What the fatigue profile does is provide more relative information about, in this case, what kind of a sprinter you are. It takes your 5, 10, and 20 s maximal power output, and then looks at how much your “sprinting power” fades over time. Take a look at the table below of my best 5, 10, and 20 s power outputs in the first row of data:
My 5 s value of 1092 W is used as 100%, and then the fatigue profile is calculated by how much drop off there is when this sprint is extended to 10 s (991 W or a 9.2% drop off), or extended to a 20 s sprint (746 W or a 31.7% decrease).
Overall, what my neuromuscular power fatigue profile above tells me is that I can sustain a long sprint at close to my peak power. Therefore, the best way to use my sprint is to go from far out rather than wait to jump at the last second. This latter strategy would work best for someone with both a very high 5 s power output combined with a below average 10 and 20 s fatigue profile.
The key thing to keep in mind is that the above fatigue profile is all based on your current maximal 5 s power, so you’re comparing yourself to yourself. However, if that 5 s power is low relative to your peers, it doesn’t really matter how you sprint because you’ll still be far off the leaders!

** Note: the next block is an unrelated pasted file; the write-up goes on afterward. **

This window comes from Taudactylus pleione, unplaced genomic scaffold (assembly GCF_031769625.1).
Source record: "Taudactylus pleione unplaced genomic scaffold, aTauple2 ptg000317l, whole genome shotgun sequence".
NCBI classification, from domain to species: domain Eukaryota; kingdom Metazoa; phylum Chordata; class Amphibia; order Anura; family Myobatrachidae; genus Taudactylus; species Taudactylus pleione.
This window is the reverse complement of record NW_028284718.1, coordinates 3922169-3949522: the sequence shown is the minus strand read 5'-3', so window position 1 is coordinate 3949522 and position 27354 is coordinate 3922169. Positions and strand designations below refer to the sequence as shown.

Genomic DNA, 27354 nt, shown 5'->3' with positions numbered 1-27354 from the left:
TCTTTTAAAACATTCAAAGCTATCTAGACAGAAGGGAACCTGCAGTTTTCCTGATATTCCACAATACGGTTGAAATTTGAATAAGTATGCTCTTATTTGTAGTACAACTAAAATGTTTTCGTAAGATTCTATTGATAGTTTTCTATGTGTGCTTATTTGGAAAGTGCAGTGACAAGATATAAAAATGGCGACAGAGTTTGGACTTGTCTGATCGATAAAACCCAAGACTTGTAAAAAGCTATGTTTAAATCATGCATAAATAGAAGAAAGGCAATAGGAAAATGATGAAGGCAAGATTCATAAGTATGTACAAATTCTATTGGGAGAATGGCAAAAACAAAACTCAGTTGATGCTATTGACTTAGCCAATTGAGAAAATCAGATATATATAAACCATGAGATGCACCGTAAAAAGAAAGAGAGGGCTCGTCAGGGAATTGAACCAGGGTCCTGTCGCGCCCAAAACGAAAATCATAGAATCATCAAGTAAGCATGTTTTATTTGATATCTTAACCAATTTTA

The same kind of fatigue profiling can be done for your other power zones to give you a clue about both how to use your current abilities, and also to match that to the required demands of your key events. For example, my 20 min power of 273 W back in October is considered good overall. In comparison, my 60 min wattage of 269 W is “above average,” while my 90 min wattage of 230 W is below average. This may have been a concern during the summer in the middle of long group hammer rides and 60-80 km road races in my Masters races. However, considering my CX races are 40-60 min long, this is less of a concern for that discipline, especially considering that these values were obtained in the peak of CX season in mid-October.
The fatigue profile adds a lot of insight to Stephen’s diagnosis. As I stated earlier, he is pretty resistant to fatigue and actually can “repeat” his efforts with good frequency. This gives us insight into his limiter of anaerobic capacity. To generalize, you can look at each physiological system and further break it down to power vs. endurance. Stephen actually has good endurance at anaerobic capacity but needs to develop more power. As we move out of the foundation phase in the early spring we need to increase the training on this system, specifically targeting his ability to produce power at anaerobic capacity. We will focus his efforts on 30-90 seconds at maximum power, preferable on climbs.